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Recovery of native treefrogs after removal of nonindigenous Cuban Treefrogs, Osteopilus septentrionalis

January 1, 2011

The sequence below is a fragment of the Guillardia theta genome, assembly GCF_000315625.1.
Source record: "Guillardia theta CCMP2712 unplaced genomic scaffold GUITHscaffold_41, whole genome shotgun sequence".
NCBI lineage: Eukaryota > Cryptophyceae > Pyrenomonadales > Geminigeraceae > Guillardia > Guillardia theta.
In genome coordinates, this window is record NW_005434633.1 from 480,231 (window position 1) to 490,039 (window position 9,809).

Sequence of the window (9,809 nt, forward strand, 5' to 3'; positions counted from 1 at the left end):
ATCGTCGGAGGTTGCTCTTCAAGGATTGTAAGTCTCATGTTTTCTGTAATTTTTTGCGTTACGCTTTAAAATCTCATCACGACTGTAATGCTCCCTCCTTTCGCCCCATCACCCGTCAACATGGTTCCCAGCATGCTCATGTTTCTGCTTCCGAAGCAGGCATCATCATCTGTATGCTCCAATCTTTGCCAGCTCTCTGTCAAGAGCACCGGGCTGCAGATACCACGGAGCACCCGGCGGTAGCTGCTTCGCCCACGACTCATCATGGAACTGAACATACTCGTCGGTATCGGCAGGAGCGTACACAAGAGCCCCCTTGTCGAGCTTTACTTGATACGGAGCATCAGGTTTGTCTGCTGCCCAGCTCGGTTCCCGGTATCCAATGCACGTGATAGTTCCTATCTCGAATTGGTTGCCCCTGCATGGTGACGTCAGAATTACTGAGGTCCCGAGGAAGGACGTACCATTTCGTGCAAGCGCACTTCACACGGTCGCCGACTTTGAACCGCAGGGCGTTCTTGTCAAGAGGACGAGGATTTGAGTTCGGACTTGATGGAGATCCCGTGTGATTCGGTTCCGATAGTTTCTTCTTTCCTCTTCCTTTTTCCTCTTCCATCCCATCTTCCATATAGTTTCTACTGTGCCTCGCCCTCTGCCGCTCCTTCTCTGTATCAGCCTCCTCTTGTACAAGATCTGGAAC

Florida is home to several introduced animal species, especially in the southern portion of the state. Most introduced species are restricted to the urban and suburban areas along the coasts, but some species, like the Cuban Treefrog (Osteopilus septentrionalis), are locally abundant in natural protected areas. Although Cuban Treefrogs are known predators of native treefrog species as both adults and larvae, no study has demonstrated a negative effect of Cuban Treefrogs on native treefrog survival, abundance, or occupancy rate. We monitored survival, capture probability, abundance, and proportion of sites occupied by Cuban Treefrogs and two native species, Green Treefrogs (Hyla cinerea) and Squirrel Treefrogs (Hyla squirella), at four sites in Everglades National Park in southern Florida with the use of capture–mark–recapture techniques. After at least 5 mo of monitoring all species at each site we began removing every Cuban Treefrog captured. We continued to estimate survival, abundance, and occupancy rates of native treefrogs for 1 yr after the commencement of Cuban Treefrog removal. Mark–recapture models that included the effect of Cuban Treefrog removal on native treefrog survival did not have considerable Akaike's Information Criterion (AIC) weight, although capture rates of native species were generally very low prior to Cuban Treefrog removal. Estimated abundance of native treefrogs did increase after commencement of Cuban Treefrog removal, but also varied with the season of the year. The best models of native treefrog occupancy included a Cuban Treefrog removal effect at sites with high initial densities of Cuban Treefrogs. This study demonstrates that an introduced predator can have population-level effects on similar native species.